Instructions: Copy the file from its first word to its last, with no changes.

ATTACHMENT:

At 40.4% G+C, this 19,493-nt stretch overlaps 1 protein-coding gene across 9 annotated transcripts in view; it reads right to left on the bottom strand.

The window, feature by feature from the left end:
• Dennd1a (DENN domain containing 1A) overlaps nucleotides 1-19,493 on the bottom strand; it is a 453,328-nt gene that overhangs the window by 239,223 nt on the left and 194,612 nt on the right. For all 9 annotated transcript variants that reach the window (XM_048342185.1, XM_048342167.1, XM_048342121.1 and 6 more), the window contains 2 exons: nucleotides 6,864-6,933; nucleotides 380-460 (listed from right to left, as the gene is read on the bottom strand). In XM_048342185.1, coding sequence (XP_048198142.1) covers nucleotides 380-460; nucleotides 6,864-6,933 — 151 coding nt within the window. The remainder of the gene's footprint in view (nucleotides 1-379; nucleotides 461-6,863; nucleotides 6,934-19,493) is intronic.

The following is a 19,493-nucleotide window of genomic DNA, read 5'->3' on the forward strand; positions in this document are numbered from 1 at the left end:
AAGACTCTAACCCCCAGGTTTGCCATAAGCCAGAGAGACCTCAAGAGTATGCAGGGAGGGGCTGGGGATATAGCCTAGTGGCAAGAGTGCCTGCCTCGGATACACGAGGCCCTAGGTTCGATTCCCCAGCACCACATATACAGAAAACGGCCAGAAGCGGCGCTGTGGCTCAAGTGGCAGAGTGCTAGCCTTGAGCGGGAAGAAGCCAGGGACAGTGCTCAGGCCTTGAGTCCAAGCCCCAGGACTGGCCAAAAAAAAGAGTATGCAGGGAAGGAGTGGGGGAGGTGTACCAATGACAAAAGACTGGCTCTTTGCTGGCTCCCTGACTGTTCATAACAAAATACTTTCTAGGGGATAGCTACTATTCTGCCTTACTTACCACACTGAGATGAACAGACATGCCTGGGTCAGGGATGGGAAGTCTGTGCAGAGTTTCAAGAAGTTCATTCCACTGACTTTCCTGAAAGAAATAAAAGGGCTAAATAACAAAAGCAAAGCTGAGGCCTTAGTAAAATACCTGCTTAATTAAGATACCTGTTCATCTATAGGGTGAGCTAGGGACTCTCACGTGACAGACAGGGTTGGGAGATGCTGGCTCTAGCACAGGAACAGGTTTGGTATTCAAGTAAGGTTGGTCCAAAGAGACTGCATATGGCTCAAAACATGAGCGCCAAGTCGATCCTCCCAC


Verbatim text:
At 40.4% G+C, this 19,493-nt stretch overlaps 1 protein-coding gene across 9 annotated transcripts in view; it reads right to left on the bottom strand.

The window, feature by feature from the left end:
• Dennd1a (DENN domain containing 1A) overlaps nucleotides 1-19,493 on the bottom strand; it is a 453,328-nt gene that overhangs the window by 239,223 nt on the left and 194,612 nt on the right. For all 9 annotated transcript variants that reach the window (XM_048342185.1, XM_048342167.1, XM_048342121.1 and 6 more), the window contains 2 exons: nucleotides 6,864-6,933; nucleotides 380-460 (listed from right to left, as the gene is read on the bottom strand). In XM_048342185.1, coding sequence (XP_048198142.1) covers nucleotides 380-460; nucleotides 6,864-6,933 — 151 coding nt within the window. The remainder of the gene's footprint in view (nucleotides 1-379; nucleotides 461-6,863; nucleotides 6,934-19,493) is intronic.

The following is a 19,493-nucleotide window of genomic DNA, read 5'->3' on the forward strand; positions in this document are numbered from 1 at the left end:
AAGACTCTAACCCCCAGGTTTGCCATAAGCCAGAGAGACCTCAAGAGTATGCAGGGAGGGGCTGGGGATATAGCCTAGTGGCAAGAGTGCCTGCCTCGGATACACGAGGCCCTAGGTTCGATTCCCCAGCACCACATATACAGAAAACGGCCAGAAGCGGCGCTGTGGCTCAAGTGGCAGAGTGCTAGCCTTGAGCGGGAAGAAGCCAGGGACAGTGCTCAGGCCTTGAGTCCAAGCCCCAGGACTGGCCAAAAAAAAGAGTATGCAGGGAAGGAGTGGGGGAGGTGTACCAATGACAAAAGACTGGCTCTTTGCTGGCTCCCTGACTGTTCATAACAAAATACTTTCTAGGGGATAGCTACTATTCTGCCTTACTTACCACACTGAGATGAACAGACATGCCTGGGTCAGGGATGGGAAGTCTGTGCAGAGTTTCAAGAAGTTCATTCCACTGACTTTCCTGAAAGAAATAAAAGGGCTAAATAACAAAAGCAAAGCTGAGGCCTTAGTAAAATACCTGCTTAATTAAGATACCTGTTCATCTATAGGGTGAGCTAGGGACTCTCACGTGACAGACAGGGTTGGGAGATGCTGGCTCTAGCACAGGAACAGGTTTGGTATTCAAGTAAGGTTGGTCCAAAGAGACTGCATATGGCTCAAAACATGAGCGCCAAGTCGATCCTCCCAC